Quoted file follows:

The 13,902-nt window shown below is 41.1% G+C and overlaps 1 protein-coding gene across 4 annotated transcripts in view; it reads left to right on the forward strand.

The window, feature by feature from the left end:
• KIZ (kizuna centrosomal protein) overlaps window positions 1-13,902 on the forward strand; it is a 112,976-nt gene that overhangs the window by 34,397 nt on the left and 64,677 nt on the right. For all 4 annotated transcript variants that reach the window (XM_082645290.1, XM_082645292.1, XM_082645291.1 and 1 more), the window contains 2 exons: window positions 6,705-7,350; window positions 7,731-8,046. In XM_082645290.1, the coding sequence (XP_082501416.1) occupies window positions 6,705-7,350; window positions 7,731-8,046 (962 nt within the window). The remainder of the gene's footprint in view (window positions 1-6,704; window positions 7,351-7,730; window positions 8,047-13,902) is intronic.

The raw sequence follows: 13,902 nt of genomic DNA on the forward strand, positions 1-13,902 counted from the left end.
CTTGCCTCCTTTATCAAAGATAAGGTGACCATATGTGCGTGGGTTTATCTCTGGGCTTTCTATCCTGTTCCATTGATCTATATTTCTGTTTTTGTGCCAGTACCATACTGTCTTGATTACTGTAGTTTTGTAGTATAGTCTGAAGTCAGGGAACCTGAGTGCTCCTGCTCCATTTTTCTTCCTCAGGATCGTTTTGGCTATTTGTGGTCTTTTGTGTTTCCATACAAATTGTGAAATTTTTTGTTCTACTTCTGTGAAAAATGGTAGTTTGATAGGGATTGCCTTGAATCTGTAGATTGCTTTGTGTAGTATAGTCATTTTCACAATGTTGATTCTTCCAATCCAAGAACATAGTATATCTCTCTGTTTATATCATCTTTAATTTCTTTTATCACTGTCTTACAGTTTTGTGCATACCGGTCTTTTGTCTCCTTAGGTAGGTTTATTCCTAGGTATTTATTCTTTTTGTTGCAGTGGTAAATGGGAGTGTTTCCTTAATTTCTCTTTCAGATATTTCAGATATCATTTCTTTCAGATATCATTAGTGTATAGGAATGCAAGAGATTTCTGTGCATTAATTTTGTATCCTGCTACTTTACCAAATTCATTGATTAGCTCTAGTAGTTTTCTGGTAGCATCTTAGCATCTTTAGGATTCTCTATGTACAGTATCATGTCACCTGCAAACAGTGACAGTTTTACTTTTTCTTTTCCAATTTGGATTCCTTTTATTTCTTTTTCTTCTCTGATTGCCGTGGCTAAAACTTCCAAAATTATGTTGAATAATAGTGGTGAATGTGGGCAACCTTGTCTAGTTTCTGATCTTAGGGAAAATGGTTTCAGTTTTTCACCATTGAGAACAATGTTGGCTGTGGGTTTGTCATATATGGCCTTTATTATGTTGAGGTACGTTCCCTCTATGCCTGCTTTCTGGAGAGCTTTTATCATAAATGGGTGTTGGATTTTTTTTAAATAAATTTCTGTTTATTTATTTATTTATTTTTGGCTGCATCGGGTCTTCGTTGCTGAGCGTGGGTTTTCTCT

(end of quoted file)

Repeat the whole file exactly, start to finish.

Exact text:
The 13,902-nt window shown below is 41.1% G+C and overlaps 1 protein-coding gene across 4 annotated transcripts in view; it reads left to right on the forward strand.

The window, feature by feature from the left end:
• KIZ (kizuna centrosomal protein) overlaps window positions 1-13,902 on the forward strand; it is a 112,976-nt gene that overhangs the window by 34,397 nt on the left and 64,677 nt on the right. For all 4 annotated transcript variants that reach the window (XM_082645290.1, XM_082645292.1, XM_082645291.1 and 1 more), the window contains 2 exons: window positions 6,705-7,350; window positions 7,731-8,046. In XM_082645290.1, the coding sequence (XP_082501416.1) occupies window positions 6,705-7,350; window positions 7,731-8,046 (962 nt within the window). The remainder of the gene's footprint in view (window positions 1-6,704; window positions 7,351-7,730; window positions 8,047-13,902) is intronic.

The raw sequence follows: 13,902 nt of genomic DNA on the forward strand, positions 1-13,902 counted from the left end.
CTTGCCTCCTTTATCAAAGATAAGGTGACCATATGTGCGTGGGTTTATCTCTGGGCTTTCTATCCTGTTCCATTGATCTATATTTCTGTTTTTGTGCCAGTACCATACTGTCTTGATTACTGTAGTTTTGTAGTATAGTCTGAAGTCAGGGAACCTGAGTGCTCCTGCTCCATTTTTCTTCCTCAGGATCGTTTTGGCTATTTGTGGTCTTTTGTGTTTCCATACAAATTGTGAAATTTTTTGTTCTACTTCTGTGAAAAATGGTAGTTTGATAGGGATTGCCTTGAATCTGTAGATTGCTTTGTGTAGTATAGTCATTTTCACAATGTTGATTCTTCCAATCCAAGAACATAGTATATCTCTCTGTTTATATCATCTTTAATTTCTTTTATCACTGTCTTACAGTTTTGTGCATACCGGTCTTTTGTCTCCTTAGGTAGGTTTATTCCTAGGTATTTATTCTTTTTGTTGCAGTGGTAAATGGGAGTGTTTCCTTAATTTCTCTTTCAGATATTTCAGATATCATTTCTTTCAGATATCATTAGTGTATAGGAATGCAAGAGATTTCTGTGCATTAATTTTGTATCCTGCTACTTTACCAAATTCATTGATTAGCTCTAGTAGTTTTCTGGTAGCATCTTAGCATCTTTAGGATTCTCTATGTACAGTATCATGTCACCTGCAAACAGTGACAGTTTTACTTTTTCTTTTCCAATTTGGATTCCTTTTATTTCTTTTTCTTCTCTGATTGCCGTGGCTAAAACTTCCAAAATTATGTTGAATAATAGTGGTGAATGTGGGCAACCTTGTCTAGTTTCTGATCTTAGGGAAAATGGTTTCAGTTTTTCACCATTGAGAACAATGTTGGCTGTGGGTTTGTCATATATGGCCTTTATTATGTTGAGGTACGTTCCCTCTATGCCTGCTTTCTGGAGAGCTTTTATCATAAATGGGTGTTGGATTTTTTTTAAATAAATTTCTGTTTATTTATTTATTTATTTTTGGCTGCATCGGGTCTTCGTTGCTGAGCGTGGGTTTTCTCT